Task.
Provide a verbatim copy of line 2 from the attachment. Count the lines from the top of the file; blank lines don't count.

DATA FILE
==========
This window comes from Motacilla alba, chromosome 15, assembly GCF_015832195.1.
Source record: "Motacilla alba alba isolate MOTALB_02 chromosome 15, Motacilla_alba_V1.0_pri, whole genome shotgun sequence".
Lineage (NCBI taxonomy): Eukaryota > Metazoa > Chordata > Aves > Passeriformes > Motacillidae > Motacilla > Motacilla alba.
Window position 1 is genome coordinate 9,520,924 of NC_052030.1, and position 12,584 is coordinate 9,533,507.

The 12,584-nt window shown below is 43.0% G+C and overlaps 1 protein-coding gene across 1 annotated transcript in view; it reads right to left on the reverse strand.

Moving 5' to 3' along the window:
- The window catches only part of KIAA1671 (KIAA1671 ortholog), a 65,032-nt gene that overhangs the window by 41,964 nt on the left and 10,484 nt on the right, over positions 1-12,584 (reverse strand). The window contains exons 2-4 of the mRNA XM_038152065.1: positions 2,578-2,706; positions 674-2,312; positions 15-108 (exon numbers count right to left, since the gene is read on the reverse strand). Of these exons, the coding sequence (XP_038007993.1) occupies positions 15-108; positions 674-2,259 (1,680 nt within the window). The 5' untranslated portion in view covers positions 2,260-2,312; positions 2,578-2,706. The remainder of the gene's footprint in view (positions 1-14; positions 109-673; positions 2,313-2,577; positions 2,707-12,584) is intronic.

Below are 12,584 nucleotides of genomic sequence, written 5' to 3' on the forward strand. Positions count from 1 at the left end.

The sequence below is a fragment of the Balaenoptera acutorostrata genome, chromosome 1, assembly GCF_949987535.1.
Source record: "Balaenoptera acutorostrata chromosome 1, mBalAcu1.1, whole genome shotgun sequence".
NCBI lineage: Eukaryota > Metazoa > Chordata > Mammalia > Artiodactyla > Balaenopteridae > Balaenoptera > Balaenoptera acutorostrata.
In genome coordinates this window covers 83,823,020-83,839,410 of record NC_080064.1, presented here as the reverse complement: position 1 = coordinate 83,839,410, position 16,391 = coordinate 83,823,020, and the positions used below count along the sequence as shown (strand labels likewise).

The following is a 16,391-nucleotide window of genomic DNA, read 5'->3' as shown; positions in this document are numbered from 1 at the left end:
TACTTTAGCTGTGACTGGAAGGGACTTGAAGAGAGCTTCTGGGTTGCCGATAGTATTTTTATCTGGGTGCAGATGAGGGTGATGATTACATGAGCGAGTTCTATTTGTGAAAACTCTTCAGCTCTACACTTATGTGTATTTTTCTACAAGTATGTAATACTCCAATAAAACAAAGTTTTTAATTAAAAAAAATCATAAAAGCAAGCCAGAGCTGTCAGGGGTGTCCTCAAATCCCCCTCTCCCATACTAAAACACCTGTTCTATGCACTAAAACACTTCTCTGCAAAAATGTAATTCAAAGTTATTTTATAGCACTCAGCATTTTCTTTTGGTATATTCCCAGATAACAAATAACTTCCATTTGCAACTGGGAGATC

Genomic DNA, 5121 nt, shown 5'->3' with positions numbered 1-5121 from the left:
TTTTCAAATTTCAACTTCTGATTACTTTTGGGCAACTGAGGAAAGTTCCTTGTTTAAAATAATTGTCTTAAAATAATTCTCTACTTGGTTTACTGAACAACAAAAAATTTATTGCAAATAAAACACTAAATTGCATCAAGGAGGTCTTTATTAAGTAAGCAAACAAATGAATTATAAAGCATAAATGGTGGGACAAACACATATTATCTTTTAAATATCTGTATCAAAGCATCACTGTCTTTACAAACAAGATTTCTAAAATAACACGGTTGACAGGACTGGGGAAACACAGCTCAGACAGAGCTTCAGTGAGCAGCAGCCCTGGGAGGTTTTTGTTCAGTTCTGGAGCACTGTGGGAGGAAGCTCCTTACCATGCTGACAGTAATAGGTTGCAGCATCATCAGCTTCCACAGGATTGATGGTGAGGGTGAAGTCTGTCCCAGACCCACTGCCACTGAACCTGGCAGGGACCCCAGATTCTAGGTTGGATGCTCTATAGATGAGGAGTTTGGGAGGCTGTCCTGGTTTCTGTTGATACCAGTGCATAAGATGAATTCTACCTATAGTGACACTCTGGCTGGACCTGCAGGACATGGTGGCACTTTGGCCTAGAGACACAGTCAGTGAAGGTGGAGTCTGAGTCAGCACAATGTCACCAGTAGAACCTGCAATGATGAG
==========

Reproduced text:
Source record: "Motacilla alba alba isolate MOTALB_02 chromosome 15, Motacilla_alba_V1.0_pri, whole genome shotgun sequence".